i got my roof redone recently and insurance paid 22k and it only cost 18k to replace .my name was on check with the roofing company ,so i signed it and gave the check to the roofing company. i have not received a dime of what was over paid by insurance. it has been 3 weeks since i gave them the checks. i have tried contacting them and was told i won't be getting any of what was left .what should i do? do they have any rights to that money?
It's not entirely clear whether the extra $4K belongs to you, or your insurance company. One thing is pretty clear though: the $4K does not belong to the roofing contractor. The contractor, having given you an invoice for $18K and receiving a check for $22K knows this without a doubt, and IMHO this constitutes nothing less than an attempt to steal from you.
Is there any scenario where the roofing contractor should be allowed to keep the $4K? There are some contrived scenarios, but based on your description I don't think either of these happened:
- If the original estimate from the insurance company was $18K, and the roofing company told them it's going to cost $22K instead, and then the insurance increased the estimate to $22K, then the full $22K would belong to the roofing company. But if this is what happened, then the quote they gave you would have said $22K, instead of $18K.
- If while repairing the roof for the agreed upon $18K, the contractor found additional work to be done, they repaired it, and increased their price to be $22K, and you agreed to it, then they would be entitled to the full amount.
Based on your description, it sounds like had you written them a check for $18K they would have happily accepted it. All signs point to them trying to take advantage of you simply because you let them deposit the check.
What should have happened: In retrospect, the roofing contractor should not have been the one depositing the check. They should have endorsed it and you should have deposited it, and then when the check cleared you would pay out the contractor. (I had a recent claim where my checks also contained the name of my mortgage company, so I mailed them the check, they signed and mailed it back to me.) Obviously that doesn't help you know though...but let's let this be a lesson for future readers.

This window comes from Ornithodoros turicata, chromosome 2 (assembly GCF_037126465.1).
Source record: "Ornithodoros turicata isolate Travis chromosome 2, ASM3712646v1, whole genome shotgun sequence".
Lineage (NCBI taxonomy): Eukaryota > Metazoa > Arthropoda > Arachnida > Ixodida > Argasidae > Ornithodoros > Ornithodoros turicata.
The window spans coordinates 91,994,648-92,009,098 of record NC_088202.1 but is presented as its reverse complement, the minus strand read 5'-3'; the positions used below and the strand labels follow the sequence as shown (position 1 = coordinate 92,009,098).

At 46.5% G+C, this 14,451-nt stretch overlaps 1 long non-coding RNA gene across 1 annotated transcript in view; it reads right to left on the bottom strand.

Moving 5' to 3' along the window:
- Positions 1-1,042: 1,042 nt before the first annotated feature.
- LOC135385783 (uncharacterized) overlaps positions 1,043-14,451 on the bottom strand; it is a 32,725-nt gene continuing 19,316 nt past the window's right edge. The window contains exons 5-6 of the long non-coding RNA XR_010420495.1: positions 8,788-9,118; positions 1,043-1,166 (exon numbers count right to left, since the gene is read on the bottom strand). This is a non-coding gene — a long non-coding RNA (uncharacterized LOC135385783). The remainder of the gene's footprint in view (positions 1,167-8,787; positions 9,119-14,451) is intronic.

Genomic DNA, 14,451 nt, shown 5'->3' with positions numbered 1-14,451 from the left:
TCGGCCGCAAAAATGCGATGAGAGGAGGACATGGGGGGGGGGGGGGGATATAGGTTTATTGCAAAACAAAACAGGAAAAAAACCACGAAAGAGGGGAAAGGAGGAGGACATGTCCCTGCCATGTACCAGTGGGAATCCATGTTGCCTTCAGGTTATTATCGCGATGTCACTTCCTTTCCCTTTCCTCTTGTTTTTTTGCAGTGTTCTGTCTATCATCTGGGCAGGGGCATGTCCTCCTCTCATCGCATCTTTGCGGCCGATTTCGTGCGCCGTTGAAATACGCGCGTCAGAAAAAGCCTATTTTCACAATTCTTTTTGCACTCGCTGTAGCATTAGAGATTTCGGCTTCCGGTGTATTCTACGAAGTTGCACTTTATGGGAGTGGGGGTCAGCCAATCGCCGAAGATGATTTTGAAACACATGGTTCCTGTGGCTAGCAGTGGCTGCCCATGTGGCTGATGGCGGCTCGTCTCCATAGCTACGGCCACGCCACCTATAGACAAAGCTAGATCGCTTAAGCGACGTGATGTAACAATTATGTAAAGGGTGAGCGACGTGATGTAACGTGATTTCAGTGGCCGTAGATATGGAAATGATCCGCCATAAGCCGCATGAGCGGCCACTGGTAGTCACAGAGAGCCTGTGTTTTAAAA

Who does the $4K belong to? With my claim last year I specifically asked my insurance company (StateFarm) what would happen if my repairs are less than the estimate, and/or if I decided to do some of the work myself. The answer I received was that I get to keep the difference, and I did. I don't want to say with certainty that you would get to keep the difference in your case also, but given my experience with one company and one claim, it's definitely possible.
What can you do? I recommend two things, but I won't specify which order to do them in:
- Contact your insurance company and ask them the same question I did: "What happens if it costs less to repair the damage than the amount of the estimate, or if I did some of the work myself? Do I keep the difference?" If the answer is yes, then I would explain your situation and ask them what they recommend you do for retrieving the rest of the money from the roofing contractor.
- Contact the roofing contractor again. Remind them that the cost of the work was $18K, and you let them deposit the check, and they owe you difference. You can ask them why they are now charging you $22K now when you agreed upon $18K? Next you can word this however you'd like depending on how the conversation is going, but basically you need to imply that you're willing to involve the insurance company, or an attorney, or even the police. The contractor knows they are wronging you, and my gut feeling is they will cave pretty quickly as soon as you put up a fight.
Additional thought: It's possible that by involving the insurance company, if you're not entitled to keep the money, your actions would accomplish nothing more than the excess money getting returned to the insurance company. But even if you know that's what will happen, I would absolutely still do it! Out of spite, I wouldn't want the contractor to get away with this, but more importantly, your future insurance rates are partially based on how large your claims are. A smaller total payout could lessen how much your premium increases in the future.